Amidst warnings that it would violate the organization's statutes to offer elective positions in exchange for support, a group of reformist leaders closed ranks with the Dominican Revolutionary Party (PRD) yesterday in a swearing-in ceremony headed by the party's former presidential candidate Miguel Vargas Maldonado. The new PRD members are the former secretary general of the PRSC, Victor Gomez Casanova, deputies Agnes Berenice Contreras from Elias Pina, Remberto Cruz from Moca, Sergio Cedeno from Higuey and Radhames Fermin from Santiago, as well as Senator German Castro from La Altagracia province and community leader Annie Felipe. Even though they were present at the ceremony, deputies Angel Acosta and Carlos Martinez were sworn in as PRD members several months ago. At the event, Vargas Maldonado said that the swearing in of the reformists forms part of the growth registered by the PRD as it looks towards its obligations in the elections for legislative and municipal posts next year and the 2012 presidential elections. He said that the entry of new members strengthens his plan to create a National Agreement for Change.
After welcoming the new PRD members, the secretary general of the party, Orlando Jorge Mera, said that for the party to be able to fulfill its goals, it could not do it alone, "so it is necessary to build agreements, alliances, to open the door of our organization in order to build projects and plans."
PRD president Ramon Alburquerque hailed the arrival of the new party members, but warned that it would be a violation (of party statutes) to promise them a candidacy for an elective post or one within the party in exchange for their support. He said that only the Political Commission and the National Executive Committee could authorize the newly sworn in members for party candidacies.
Meanwhile, former VP Milagros Ortiz Bosch said she felt that Vargas Maldonado should be clear about the conditions that were offered to the group of PRSC leaders who switched parties. She emphasized that if this came about through negotiations, this would block the path of some members of the PRD leadership, "and we would have to see up to what point this would affect the party members and the organization." At the same time as the swearing-in ceremony was taking place, Alburquerque was meeting with former President Hipolito Mejia. Alburquerque defined the meeting as a simple get-together where they talked about the party, the convention process and their candidacies with which Alburquerque hopes to maintain the PRD party presidency.

Judge rejects Moline parole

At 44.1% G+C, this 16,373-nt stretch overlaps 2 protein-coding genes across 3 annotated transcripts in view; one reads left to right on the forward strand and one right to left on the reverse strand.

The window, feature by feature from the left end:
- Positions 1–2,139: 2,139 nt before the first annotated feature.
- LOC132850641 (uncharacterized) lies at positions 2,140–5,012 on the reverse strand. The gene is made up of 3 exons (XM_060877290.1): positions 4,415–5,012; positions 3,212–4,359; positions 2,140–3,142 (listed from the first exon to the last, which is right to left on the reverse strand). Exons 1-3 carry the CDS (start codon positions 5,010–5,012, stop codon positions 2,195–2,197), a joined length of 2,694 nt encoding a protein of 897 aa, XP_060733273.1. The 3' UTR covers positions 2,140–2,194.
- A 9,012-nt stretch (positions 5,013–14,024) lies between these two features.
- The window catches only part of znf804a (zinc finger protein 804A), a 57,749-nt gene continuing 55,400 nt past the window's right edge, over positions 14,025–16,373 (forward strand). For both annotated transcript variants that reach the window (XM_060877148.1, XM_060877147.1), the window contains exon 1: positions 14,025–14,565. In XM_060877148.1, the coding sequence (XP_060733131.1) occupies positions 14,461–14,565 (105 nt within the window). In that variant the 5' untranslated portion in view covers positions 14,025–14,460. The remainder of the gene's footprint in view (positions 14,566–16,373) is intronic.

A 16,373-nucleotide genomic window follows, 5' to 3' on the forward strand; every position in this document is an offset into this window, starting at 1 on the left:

A petition for parole filed by Juan Manuel Moline Rodriguez has been rejected for a second time. Moline Rodriguez was sentenced to 20 years in prison for his role in the murder of 12-year old Jose Rafael Llenas Aybar in May 1996. The judge in charge of the application of the sentence for San Cristobal, Francisco Mejia Angomas, accepted the arguments from the lawyers opposing Moline's parole. The Prosecutors Office also expressed the opinion that Moline should not be released. The court said that it has not yet seen any examples of social amends for the deeds that led to the conviction. According to El Caribe, the victim's cousin Mario Jose Redondo was sentenced to serve 30 years.
Prosecutor Fernandez Velez told radio journalist Huchi Lora that in the letter that Moline sent to the court, as required by law, instead of saying he was sorry, the inmate claimed that Dominican society has been unjust towards him because he "did not inflict any of the 34 stab wounds that Llenas Aybar received, did not kill anyone and should not have been convicted".

Juan Bosch Prize for social science
The Executive Board of the United Nations Education, Scientific and Cultural Organization (UNESCO) has announced the institution of a UNESCO/Juan Bosch Prize for the Promotion of Social Science Research in Latin America and the Caribbean. The award was proposed by the Dominican delegation with the support of the Latin America and the Caribbean Group (GRULAC) and in coordination with the delegations of Cuba, Venezuela and Costa Rica - countries where Professor Juan Bosch lived during his time in exile. It will present an award to the best social science thesis written by young people in Latin America and the Caribbean every two years. A former President of the Dominican Republic, Professor Juan Bosch was also an author, politician, social analyst and advocate of democratic values and a culture of peace in Latin America and the Caribbean.
The prize is sponsored by the Government of the Dominican Republic and the Juan Bosch Foundation. The Dominican government will cover the initial financial cost of three awards, depositing a sum of US$125,000 in a special account with UNESCO.

25th Biennial of the Arts
This year the 25th Biennial of the Arts will be dedicated to painter Ramon Oviedo on the occasion of his 85th birthday. The Biennial opens at the Museum of Modern Art on 16 August. It brings together a collective exhibition of some of the best in painting, sculpture, drawing, photography, video, multimedia, ceramics, visual plastic arts, performances and installations. Winners will be awarded an overall prize of RD$500,000 and RD$250,000 first prize per category. The event is open to all Dominican artists and foreign artists who have resided in the country for at least five years. The event is being organized by the Ministry of Culture.
For more on upcoming events, see: www.dr1.com/calendar